Donation gamete programs as screening centres for sexually transmitted diseases

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Sexually transmitted diseases (STDs) represent a growing public health concern, as evidenced by published data by the Health Authorities. For instance, the number of syphilis cases surged from 1,010 per 100,000 inhabitants in 1995 to 8,141 in 2022, marking an eight-fold increase. Similar upward trends are observed for other STDs such as gonococcal infection, and chlamydia. The incidence rates are notably higher among men and individuals aged 20-34 years.

While these statistics are concerning, they may only scratch the surface of the issue, with the actual incidence likely being far higher than reported. Therefore, it is essential to establish early detection systems to identify and curb the spread of STDs.

What causes STDs and how are they transmitted?

STDs can be caused by various pathogens, including viruses, bacteria, fungi, and protozoa. For instance, gonorrhoea is caused by the bacterium Neisseria gonorrhoeae; syphilis by Treponema pallidum; chlamydia by Chlamydia trachomatis; genital mycoplasma by Mycoplasma genitalium; trichomoniasis by the flagellated protozoan Trichomonas vaginalis, among others. These diseases are primarily transmitted through unprotected sexual intercourse, vaginal, oral, or anal. Additionally, they can also be transmitted from mother to foetus.
These infections often present with no obvious symptoms, making early detection challenging and increasing the risk of transmission. The lack of symptoms give people a false sense of security, leading to delays in diagnosis and treatment.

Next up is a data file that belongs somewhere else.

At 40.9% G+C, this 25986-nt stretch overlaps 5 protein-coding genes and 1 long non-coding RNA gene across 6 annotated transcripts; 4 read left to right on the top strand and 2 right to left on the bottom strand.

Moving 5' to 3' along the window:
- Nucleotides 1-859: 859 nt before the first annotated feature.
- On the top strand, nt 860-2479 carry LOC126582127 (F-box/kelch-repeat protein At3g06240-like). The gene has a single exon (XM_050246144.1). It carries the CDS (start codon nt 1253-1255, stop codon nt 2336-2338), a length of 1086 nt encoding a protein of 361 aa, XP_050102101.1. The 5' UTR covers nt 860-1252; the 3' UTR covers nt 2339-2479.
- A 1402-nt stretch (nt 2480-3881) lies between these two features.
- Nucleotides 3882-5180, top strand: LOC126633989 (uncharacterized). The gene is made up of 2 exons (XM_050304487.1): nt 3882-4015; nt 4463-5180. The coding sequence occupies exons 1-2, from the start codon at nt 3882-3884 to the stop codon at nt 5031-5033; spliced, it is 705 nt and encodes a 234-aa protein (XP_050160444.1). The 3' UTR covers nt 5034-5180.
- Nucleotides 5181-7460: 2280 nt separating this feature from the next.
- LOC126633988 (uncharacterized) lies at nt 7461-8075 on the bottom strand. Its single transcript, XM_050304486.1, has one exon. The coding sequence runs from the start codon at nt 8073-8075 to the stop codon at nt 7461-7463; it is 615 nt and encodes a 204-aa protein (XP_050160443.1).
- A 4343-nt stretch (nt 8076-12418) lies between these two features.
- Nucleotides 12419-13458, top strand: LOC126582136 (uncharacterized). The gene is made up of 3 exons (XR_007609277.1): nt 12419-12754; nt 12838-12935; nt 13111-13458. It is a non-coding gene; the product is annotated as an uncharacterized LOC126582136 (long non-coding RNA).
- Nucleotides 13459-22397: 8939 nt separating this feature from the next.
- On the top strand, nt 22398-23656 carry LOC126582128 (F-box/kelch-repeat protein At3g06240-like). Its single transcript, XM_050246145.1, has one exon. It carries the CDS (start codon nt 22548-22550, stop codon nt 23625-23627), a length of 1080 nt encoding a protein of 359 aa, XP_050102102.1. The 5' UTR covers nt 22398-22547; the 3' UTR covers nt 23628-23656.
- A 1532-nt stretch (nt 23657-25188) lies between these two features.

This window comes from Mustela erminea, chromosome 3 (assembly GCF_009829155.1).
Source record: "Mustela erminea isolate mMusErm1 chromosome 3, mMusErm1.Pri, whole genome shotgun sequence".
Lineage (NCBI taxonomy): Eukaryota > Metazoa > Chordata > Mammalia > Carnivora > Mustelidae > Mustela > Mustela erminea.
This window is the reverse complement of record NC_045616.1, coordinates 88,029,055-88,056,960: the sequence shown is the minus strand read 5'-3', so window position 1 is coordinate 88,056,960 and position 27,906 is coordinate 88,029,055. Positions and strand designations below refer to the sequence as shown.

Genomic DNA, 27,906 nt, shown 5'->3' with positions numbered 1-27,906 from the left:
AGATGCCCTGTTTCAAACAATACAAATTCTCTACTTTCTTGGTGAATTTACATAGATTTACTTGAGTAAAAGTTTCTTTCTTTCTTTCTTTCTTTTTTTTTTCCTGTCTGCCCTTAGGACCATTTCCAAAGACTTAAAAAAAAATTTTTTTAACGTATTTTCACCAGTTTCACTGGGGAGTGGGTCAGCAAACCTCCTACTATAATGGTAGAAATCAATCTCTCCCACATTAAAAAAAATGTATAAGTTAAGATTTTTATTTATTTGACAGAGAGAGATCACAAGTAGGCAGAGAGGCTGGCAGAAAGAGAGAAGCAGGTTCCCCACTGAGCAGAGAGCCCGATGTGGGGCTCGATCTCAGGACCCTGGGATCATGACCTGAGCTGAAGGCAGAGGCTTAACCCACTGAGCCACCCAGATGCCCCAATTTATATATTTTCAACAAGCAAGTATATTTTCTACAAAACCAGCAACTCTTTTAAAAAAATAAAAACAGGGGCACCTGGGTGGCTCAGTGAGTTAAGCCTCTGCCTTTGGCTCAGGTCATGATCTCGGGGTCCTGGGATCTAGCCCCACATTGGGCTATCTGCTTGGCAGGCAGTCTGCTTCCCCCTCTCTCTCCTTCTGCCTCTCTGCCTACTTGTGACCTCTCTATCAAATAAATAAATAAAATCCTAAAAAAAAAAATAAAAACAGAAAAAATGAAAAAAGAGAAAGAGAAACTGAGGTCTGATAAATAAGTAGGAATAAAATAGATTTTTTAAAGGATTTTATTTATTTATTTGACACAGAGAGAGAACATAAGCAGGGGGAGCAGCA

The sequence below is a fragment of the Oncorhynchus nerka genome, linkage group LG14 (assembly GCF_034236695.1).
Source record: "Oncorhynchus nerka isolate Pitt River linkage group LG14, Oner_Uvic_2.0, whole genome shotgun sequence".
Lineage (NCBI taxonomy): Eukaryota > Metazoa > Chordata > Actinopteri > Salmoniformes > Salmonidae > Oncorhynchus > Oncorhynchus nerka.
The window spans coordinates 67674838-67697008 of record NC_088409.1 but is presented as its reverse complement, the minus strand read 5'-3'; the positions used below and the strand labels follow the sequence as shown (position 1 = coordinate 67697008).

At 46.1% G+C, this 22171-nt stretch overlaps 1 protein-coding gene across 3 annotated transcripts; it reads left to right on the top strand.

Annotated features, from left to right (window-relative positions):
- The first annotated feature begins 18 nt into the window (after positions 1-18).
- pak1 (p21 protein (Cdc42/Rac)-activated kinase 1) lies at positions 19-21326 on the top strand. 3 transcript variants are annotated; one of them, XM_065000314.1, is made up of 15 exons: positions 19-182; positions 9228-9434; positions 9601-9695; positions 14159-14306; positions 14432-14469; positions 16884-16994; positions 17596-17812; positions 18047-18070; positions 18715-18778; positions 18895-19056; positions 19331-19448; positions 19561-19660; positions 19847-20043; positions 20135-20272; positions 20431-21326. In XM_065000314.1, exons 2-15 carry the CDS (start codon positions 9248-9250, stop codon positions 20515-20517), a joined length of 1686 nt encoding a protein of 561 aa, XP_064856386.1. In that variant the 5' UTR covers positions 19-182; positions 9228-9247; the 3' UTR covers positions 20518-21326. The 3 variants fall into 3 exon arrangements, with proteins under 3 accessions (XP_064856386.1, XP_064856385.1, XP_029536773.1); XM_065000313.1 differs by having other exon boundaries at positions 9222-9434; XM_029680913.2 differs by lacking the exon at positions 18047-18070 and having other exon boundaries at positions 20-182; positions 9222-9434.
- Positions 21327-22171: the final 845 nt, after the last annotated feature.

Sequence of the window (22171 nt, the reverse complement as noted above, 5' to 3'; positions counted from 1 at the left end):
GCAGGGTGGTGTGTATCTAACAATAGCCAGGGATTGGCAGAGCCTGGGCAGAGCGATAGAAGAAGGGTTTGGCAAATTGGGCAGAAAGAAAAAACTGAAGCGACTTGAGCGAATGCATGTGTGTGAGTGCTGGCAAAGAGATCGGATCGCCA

Do STDs affect fertility in men and women?

As mentioned earlier, many STDs can be asymptomatic, meaning that a person may have an infection without realising it. However, even if the disease causes no obvious symptoms, fertility and reproductive health is significantly impacted.

How STDs affect fertility in men?

In men, STDs usually cause inflammation of the epididymis, prostate, and testicles, leading to reduced sperm production or blockage of the ducts through which sperm travels during ejaculation.

How STDs affect fertility in women?

In women, STDs usually lead to pelvic inflammatory disease (PID), characterized by inflammation in the pelvic area, potentially damaging the fallopian tubes. This damage can result in blocked tubes, making it challenging for oocytes and sperm to meet, or it would increase the risk of ectopic pregnancy, where an embryo implants outside the uterus. Furthermore, in pregnant women there is an additional risk of transmitting sexually transmitted diseases to the fetus, which can cause significant complications in fetal health, even leading to death.

STD screening in gamete donation programmes

Gamete donors are in the age group in which STD’s are most frequently diagnosed and are therefore of particular interest. In the gamete donation programs perform numerous tests on sperm and egg donors, including STD screening. These tests are performed during the initial evaluation and are repeated every three to six months after donors are accepted into the program. This rigorous testing protocol ensures donors and recipients safety and health, minimising the risk of transmitting infections through donated gametes. By maintaining strict screening and follow-up procedures, these programs help safeguard the integrity of the donation process.

What happens if a donor is found to have an STD?